Compare: 2008 No 72 s 59(1)

75 Chief Parliamentary Counsel to establish procedure for notifying vacancies and appointments, and reviewing appointments

The Chief Parliamentary Counsel must put in place a procedure that provides for—

(a)

notifying any vacancy or prospective vacancy in a manner sufficient to enable suitably qualified people to apply for the position, except where it is impracticable to do so; and

(b)

notifying PCO employees of every appointment (other than that of an acting, temporary, or casual employee) to a vacant position in the PCO; and

(c)

reviewing those appointments made to an advertised vacant position within the PCO that are the subject of any complaint by an employee of the PCO.

Compare: 1988 No 20 ss 61, 64, 65

76 Protection from liability

(1)

This section applies to the Chief Parliamentary Counsel and every employee of the PCO.

(2)

No action lies against any person to whom this section applies for—

(a)

any liability of the PCO; or

(b)

any act done or omitted by the PCO, or by him or her, in good faith in the performance or intended performance of the functions, duties, or powers of the PCO or the Chief Parliamentary Counsel.

Compare: 1988 No 20 s 86

Repeals, consequential amendments, and savings

77 Repeals, consequential amendments, and savings about legislative matters

(1)

The Statutes Drafting and Compilation Act 1920 (1920 No 46) is repealed.

(2)

The Acts and Regulations Publication Act 1989 (1989 No 142) and the Regulations (Disallowance) Act 1989 (1989 No 143) are repealed.

(3)

The Acts specified in the Schedule are amended in the manner indicated in that schedule.

(4)

The definition of regulations in section 29 of the Interpretation Act 1999 is amended by repealing paragraph (e) and substituting the following paragraph:

(e)

an instrument that is a legislative instrument or a disallowable instrument for the purposes of the Legislation Act 2012:

(5)

The repeal of the Statutes Drafting and Compilation Act 1920 by subsection (1) does not affect the application of section 59 of the Copyright Act 1994 to the PCO.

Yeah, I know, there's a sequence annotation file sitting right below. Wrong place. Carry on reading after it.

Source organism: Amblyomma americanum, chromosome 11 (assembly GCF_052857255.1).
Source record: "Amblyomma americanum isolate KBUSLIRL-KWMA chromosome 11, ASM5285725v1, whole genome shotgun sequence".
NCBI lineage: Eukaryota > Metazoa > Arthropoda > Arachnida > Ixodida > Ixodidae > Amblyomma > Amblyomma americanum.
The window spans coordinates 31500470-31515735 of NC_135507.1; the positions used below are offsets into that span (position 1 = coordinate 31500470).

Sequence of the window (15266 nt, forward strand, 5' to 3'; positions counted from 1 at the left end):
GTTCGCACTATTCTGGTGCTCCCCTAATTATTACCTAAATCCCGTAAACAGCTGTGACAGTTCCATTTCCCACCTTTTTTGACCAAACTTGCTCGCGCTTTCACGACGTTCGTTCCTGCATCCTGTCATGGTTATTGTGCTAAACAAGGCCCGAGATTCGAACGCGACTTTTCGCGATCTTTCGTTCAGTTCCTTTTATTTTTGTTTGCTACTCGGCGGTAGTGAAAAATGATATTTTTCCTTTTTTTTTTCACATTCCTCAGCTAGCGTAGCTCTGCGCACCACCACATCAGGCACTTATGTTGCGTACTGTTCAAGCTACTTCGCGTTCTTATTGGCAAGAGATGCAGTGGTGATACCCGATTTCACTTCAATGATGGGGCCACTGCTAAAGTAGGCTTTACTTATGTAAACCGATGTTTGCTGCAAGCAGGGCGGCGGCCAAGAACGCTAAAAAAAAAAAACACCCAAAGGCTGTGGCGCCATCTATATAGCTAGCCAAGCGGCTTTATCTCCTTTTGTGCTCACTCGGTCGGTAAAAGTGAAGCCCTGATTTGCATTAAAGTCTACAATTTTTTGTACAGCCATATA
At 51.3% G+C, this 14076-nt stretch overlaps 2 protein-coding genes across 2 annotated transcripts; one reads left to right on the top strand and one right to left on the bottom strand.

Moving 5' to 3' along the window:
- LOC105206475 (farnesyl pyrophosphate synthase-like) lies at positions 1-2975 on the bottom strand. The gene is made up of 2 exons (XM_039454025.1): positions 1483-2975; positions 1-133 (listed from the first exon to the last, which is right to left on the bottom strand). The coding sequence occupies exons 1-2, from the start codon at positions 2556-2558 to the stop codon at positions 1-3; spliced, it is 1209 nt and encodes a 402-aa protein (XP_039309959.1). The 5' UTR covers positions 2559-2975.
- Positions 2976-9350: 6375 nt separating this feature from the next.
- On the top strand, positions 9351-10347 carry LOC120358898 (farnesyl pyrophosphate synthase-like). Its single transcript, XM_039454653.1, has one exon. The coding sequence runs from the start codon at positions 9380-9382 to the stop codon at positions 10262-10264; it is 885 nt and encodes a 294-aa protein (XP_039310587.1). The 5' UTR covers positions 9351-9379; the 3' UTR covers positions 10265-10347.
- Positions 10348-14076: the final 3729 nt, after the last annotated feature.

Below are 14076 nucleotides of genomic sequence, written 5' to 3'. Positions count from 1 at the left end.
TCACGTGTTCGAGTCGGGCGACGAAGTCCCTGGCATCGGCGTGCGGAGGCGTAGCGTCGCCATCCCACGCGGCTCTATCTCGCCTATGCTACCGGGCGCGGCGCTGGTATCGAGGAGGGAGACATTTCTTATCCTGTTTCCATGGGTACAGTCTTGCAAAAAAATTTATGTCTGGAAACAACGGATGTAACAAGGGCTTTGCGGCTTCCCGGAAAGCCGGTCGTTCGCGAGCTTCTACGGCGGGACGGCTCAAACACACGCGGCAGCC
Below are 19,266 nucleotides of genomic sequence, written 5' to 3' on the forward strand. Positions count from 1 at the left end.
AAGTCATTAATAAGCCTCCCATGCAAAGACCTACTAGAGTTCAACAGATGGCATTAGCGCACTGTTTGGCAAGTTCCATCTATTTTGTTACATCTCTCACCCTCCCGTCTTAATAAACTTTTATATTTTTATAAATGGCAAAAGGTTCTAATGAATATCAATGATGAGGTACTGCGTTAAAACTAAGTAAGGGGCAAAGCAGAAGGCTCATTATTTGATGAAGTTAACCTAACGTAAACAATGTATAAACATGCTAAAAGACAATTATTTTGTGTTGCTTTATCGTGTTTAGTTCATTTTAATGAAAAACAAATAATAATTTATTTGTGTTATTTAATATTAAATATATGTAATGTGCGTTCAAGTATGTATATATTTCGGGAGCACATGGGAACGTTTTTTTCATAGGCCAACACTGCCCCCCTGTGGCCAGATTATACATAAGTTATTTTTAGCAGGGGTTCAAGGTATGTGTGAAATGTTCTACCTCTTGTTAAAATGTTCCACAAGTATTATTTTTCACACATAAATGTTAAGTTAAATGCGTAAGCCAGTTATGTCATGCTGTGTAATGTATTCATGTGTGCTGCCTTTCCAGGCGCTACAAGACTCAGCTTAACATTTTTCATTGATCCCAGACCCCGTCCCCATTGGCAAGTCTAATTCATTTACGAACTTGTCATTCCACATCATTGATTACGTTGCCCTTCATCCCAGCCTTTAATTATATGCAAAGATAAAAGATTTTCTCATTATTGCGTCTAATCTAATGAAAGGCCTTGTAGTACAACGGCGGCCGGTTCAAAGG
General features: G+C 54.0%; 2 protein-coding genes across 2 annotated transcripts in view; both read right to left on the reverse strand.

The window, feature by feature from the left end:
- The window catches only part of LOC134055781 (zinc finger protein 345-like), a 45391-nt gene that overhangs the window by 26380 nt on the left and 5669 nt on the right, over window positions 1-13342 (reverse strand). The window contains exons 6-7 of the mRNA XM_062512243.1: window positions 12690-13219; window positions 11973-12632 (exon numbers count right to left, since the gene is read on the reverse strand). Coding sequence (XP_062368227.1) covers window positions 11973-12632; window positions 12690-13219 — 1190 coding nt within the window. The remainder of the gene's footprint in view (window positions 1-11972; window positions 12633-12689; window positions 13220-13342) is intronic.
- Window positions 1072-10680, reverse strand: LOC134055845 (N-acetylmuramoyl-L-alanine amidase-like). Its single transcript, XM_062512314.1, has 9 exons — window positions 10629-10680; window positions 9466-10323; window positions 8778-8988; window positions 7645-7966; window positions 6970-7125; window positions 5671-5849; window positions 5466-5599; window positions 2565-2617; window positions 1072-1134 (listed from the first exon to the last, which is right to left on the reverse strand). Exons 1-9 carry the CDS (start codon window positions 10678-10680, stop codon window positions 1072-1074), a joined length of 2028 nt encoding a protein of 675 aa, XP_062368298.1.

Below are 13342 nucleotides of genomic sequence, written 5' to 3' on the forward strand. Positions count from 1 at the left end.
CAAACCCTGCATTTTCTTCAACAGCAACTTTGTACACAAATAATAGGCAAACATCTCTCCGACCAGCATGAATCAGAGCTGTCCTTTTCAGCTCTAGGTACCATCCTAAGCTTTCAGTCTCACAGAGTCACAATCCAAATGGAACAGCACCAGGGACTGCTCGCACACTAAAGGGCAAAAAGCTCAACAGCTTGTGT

(6)

Despite the repeal of the Acts and Regulations Publication Act 1989 by subsection (2),—

(a)

a notice given under section 9 of that Act and in force immediately before that repeal continues in force and must be treated as if it had been given under section 7(1) of this Act:

(b)

sections 16C and 16D of that Act continue to apply to every copy of legislation that purports to be printed and published (whether before or after the commencement of subsection (2)) under the authority of the New Zealand Government until an official electronic or printed version is issued under section 17 of this Act:

(c)

for the purpose of paragraph (b), a legislative instrument must be treated as a regulation within the meaning of section 16C or 16D of that Act.

(7)

In any regulations in force immediately before the commencement of this subsection, material incorporated by reference in reliance on an enactment repealed by subsection (3) must be treated as having effect under subpart 2 of Part 3 in the absence of any other authority for the incorporation of that material in those regulations.

(8)

Until the repeal of the Acts and Regulations Publication Act 1989 by subsection (2), references in section 59(1) to the printing, publication, or reprinting of legislation must be read as references to the printing, publication, or reprinting of legislation under that Act.

78 Savings about former principal officers and other PCO staff

(1)

On the commencement of this section,—

(a)